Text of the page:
This is a very specific form of comic, one that only exists in the superhero genre and, even then, primarily at Marvel and DC. It is a comic that establishes a story told in many parts with many purposes. That leaves it with a laundry list of tasks, including the introduction of characters, presentation of an inciting incident, and construction of notable villain(s). It's an odd form of storytelling that can easily tip into the realm of infomercial, which is why so many of these issues are priced far less than their page count should indicate. This is the rubric required to see how impressive elements of Justice League: No Justice #1 are, and why they instill a great deal of optimism in what comes next.
The logic laid out in this first issue for constructing teams of wildly different characters, many with conflicting personalities and motives, is the most superhero reasoning in the world. It also functions by embracing that idea. The world of DC Comics is not our own, and it possesses its own reasons, including a breakdown of four primal forces that seem driven by their essential "cool factor." It is the child of the Metal event and does a far better job of cherishing the weird and doing things for their own sake. While it's possible to challenge the formation of teams in this comic, to do so would be to work on a very different set of assumptions than the comic itself lays out. Things work because that's how things work in superhero comics; this is a necessary understanding.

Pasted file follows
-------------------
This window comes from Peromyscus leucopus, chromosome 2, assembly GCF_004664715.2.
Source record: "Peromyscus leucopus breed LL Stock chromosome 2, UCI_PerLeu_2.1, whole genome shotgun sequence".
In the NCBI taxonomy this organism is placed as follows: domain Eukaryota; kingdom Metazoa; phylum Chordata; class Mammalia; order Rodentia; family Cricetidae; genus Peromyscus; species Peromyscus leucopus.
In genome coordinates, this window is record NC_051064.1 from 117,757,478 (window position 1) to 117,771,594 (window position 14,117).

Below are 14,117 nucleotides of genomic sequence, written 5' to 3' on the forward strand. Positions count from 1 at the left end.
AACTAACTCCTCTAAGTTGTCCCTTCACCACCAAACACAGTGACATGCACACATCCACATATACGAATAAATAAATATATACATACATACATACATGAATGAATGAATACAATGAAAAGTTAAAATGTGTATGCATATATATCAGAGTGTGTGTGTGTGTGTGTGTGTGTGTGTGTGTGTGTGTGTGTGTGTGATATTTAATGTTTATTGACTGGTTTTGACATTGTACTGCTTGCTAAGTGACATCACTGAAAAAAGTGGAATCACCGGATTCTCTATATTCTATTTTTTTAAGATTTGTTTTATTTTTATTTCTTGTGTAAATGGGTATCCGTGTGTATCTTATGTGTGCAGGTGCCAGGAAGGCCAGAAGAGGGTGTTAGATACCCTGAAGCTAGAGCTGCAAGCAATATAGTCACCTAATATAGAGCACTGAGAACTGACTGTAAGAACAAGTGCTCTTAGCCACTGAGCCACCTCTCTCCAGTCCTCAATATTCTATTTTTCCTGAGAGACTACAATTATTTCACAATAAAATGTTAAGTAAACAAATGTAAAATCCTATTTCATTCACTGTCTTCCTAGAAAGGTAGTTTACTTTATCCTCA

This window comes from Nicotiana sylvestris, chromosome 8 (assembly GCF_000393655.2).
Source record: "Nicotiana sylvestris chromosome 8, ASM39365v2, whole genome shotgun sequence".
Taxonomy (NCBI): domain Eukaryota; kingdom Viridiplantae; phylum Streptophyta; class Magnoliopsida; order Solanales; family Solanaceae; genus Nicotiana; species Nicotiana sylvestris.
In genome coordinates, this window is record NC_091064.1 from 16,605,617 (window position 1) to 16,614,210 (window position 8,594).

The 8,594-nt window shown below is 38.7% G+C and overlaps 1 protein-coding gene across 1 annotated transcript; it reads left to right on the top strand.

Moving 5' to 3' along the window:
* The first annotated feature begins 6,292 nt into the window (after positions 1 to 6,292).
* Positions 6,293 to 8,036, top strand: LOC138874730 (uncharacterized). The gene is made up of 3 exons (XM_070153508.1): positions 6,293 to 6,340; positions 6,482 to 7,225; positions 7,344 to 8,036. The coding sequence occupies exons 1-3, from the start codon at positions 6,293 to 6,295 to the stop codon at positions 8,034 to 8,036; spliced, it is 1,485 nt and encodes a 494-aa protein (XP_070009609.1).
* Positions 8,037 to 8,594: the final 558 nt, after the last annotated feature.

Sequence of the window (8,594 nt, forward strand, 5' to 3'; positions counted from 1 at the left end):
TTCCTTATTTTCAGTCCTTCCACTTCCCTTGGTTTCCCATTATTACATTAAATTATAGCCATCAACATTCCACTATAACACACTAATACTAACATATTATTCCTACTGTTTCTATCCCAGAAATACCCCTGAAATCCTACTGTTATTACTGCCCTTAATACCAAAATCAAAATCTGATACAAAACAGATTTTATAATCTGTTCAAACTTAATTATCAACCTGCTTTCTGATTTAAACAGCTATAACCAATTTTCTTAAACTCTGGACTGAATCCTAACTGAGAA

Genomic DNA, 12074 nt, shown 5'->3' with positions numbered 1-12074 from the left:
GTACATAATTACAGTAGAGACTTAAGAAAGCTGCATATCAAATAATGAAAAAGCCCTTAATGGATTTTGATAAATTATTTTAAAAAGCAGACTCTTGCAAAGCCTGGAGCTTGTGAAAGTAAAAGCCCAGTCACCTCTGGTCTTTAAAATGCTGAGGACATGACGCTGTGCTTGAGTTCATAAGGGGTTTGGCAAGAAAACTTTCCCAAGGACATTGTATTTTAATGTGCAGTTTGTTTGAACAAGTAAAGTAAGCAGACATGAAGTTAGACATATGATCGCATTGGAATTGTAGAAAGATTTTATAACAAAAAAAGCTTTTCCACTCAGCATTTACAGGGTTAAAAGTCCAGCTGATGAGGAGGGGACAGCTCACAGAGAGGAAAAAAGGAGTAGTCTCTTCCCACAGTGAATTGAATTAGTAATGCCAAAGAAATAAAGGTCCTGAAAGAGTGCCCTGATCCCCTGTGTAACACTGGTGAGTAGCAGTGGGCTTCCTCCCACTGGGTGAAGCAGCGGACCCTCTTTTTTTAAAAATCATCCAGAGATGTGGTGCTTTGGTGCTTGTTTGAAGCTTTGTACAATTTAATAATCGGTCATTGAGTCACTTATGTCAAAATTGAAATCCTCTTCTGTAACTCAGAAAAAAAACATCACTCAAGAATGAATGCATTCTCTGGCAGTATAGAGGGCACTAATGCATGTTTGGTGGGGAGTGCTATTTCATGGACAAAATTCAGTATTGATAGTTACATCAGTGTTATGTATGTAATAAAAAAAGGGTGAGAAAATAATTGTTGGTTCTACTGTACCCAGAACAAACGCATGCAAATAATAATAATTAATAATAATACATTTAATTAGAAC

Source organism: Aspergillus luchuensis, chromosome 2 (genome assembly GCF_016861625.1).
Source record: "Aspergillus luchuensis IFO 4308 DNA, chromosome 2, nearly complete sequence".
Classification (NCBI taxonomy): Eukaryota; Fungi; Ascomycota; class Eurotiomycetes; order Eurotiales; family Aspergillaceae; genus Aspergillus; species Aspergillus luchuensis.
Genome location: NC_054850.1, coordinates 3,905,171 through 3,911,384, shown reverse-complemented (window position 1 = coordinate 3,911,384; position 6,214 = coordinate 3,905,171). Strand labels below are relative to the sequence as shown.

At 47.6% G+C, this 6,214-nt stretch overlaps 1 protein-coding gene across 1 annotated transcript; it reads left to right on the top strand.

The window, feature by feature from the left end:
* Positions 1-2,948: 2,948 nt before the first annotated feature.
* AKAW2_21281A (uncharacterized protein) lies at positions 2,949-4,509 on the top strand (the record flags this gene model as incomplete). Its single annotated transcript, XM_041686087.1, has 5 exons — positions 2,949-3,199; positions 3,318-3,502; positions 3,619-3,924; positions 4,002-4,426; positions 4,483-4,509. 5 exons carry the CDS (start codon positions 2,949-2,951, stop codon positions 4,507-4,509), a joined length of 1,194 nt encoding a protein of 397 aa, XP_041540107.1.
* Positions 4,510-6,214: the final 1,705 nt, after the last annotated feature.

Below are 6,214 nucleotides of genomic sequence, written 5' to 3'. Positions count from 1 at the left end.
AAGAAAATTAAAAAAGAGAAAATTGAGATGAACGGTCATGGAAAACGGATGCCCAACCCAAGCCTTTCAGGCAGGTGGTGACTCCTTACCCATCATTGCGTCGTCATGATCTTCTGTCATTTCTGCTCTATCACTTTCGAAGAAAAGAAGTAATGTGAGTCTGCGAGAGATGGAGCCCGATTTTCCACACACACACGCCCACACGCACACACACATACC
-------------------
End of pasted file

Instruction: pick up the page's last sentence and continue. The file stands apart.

That comprehension helps with a lot of issues, but the enormous number of characters and backstory are still a boulder at the bottom of a hill. There's a clear decision to dispatch with these issues at the start rather than risk spreading them across the entire miniseries and upcoming iterations of Justice League comics. It's a bite the bullet mentality that serves the story well. The core villains are laid out in a single spread that serves as a Rosetta Stone for everything else that is put into place. Much of the remaining pages help reveal everyone who is present before the adventure really begins. Questions remain, but they're the questions that can drive future adventures and mystery. There is no need to dig deeper into exposition in a second issue and that serves as yet another lesson learned from Metal, which stumbled in providing the opposite approach.
Manapul makes this infodump function much better than it might have otherwise. The exposition splash pages are beautifully constructed, and specifically balanced to work with the fold of the comic. Narrative captions are not so dense as to cover the lush illustrations that make them work. Every new page turn invites readers to explore what "No Justice" will be about rather than overwhelming them. The early pages of adventure serve as a promise to what the future holds as well. Manapul's comedic timing is impeccable and he offers plenty of great moments of his own making with allusions to the past subtly placed (like a sideways recreation of Brave and the Bold #28).
Justice League: No Justice #1 is the introduction and explainer for the next phase of DC Comics. It pulls an exorbitant number of characters together and constructs a whole new swath of legend and history, all of which underpins the future series and events that will populate 2018. What makes it notable is that it does all of this in a truly entertaining fashion. Jokes land. Characters look great. The legends are enormous. It all works together about as well as anyone could expect, and the individual pieces promise an even greater story now that the place setting has been accomplished. It's a good reason to start here, and a better reason to see what happens next week.
Published by DC Comics
On May 9, 2018
Art by Francis Manapul
Colors by Hi-Fi